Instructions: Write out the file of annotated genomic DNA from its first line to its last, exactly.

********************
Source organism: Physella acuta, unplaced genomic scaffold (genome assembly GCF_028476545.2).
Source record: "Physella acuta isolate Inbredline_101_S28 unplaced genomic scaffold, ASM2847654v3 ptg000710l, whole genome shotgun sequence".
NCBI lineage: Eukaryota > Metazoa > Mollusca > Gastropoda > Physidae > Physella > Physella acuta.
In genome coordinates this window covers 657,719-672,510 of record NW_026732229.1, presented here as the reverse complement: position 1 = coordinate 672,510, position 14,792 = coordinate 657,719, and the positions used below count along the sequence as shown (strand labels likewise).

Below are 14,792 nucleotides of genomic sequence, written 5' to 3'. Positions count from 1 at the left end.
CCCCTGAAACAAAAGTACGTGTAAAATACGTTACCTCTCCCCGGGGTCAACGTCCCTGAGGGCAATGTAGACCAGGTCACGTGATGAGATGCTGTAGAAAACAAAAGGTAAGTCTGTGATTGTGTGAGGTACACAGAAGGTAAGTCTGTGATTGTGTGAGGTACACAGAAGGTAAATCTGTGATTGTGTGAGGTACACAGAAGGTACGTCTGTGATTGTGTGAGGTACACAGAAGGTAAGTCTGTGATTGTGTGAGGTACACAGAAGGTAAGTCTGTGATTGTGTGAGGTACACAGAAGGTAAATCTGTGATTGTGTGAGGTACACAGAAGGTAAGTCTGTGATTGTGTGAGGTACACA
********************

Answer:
Source organism: Physella acuta, unplaced genomic scaffold (genome assembly GCF_028476545.2).
Source record: "Physella acuta isolate Inbredline_101_S28 unplaced genomic scaffold, ASM2847654v3 ptg000710l, whole genome shotgun sequence".
NCBI lineage: Eukaryota > Metazoa > Mollusca > Gastropoda > Physidae > Physella > Physella acuta.
In genome coordinates this window covers 657,719-672,510 of record NW_026732229.1, presented here as the reverse complement: position 1 = coordinate 672,510, position 14,792 = coordinate 657,719, and the positions used below count along the sequence as shown (strand labels likewise).

Below are 14,792 nucleotides of genomic sequence, written 5' to 3'. Positions count from 1 at the left end.
CCCCTGAAACAAAAGTACGTGTAAAATACGTTACCTCTCCCCGGGGTCAACGTCCCTGAGGGCAATGTAGACCAGGTCACGTGATGAGATGCTGTAGAAAACAAAAGGTAAGTCTGTGATTGTGTGAGGTACACAGAAGGTAAGTCTGTGATTGTGTGAGGTACACAGAAGGTAAATCTGTGATTGTGTGAGGTACACAGAAGGTACGTCTGTGATTGTGTGAGGTACACAGAAGGTAAGTCTGTGATTGTGTGAGGTACACAGAAGGTAAGTCTGTGATTGTGTGAGGTACACAGAAGGTAAATCTGTGATTGTGTGAGGTACACAGAAGGTAAGTCTGTGATTGTGTGAGGTACACA